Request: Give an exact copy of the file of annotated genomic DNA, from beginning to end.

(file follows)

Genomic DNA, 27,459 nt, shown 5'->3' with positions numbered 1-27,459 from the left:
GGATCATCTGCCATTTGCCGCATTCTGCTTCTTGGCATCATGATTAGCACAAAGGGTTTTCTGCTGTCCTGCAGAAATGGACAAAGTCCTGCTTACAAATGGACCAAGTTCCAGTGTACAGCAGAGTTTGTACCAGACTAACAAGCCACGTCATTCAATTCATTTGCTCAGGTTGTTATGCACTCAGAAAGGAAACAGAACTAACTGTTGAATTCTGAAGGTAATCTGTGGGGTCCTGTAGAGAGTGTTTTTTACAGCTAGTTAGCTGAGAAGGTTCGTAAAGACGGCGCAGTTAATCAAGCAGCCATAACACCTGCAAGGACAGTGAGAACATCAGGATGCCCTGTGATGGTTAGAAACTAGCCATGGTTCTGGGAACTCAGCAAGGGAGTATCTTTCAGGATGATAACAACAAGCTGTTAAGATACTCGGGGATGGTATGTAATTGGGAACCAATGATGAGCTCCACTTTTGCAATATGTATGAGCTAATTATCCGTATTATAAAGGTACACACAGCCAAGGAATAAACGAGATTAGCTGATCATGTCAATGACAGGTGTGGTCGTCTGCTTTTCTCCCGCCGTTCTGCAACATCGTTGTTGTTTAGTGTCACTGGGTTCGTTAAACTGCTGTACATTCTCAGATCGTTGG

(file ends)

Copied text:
Genomic DNA, 27,459 nt, shown 5'->3' with positions numbered 1-27,459 from the left:
GGATCATCTGCCATTTGCCGCATTCTGCTTCTTGGCATCATGATTAGCACAAAGGGTTTTCTGCTGTCCTGCAGAAATGGACAAAGTCCTGCTTACAAATGGACCAAGTTCCAGTGTACAGCAGAGTTTGTACCAGACTAACAAGCCACGTCATTCAATTCATTTGCTCAGGTTGTTATGCACTCAGAAAGGAAACAGAACTAACTGTTGAATTCTGAAGGTAATCTGTGGGGTCCTGTAGAGAGTGTTTTTTACAGCTAGTTAGCTGAGAAGGTTCGTAAAGACGGCGCAGTTAATCAAGCAGCCATAACACCTGCAAGGACAGTGAGAACATCAGGATGCCCTGTGATGGTTAGAAACTAGCCATGGTTCTGGGAACTCAGCAAGGGAGTATCTTTCAGGATGATAACAACAAGCTGTTAAGATACTCGGGGATGGTATGTAATTGGGAACCAATGATGAGCTCCACTTTTGCAATATGTATGAGCTAATTATCCGTATTATAAAGGTACACACAGCCAAGGAATAAACGAGATTAGCTGATCATGTCAATGACAGGTGTGGTCGTCTGCTTTTCTCCCGCCGTTCTGCAACATCGTTGTTGTTTAGTGTCACTGGGTTCGTTAAACTGCTGTACATTCTCAGATCGTTGG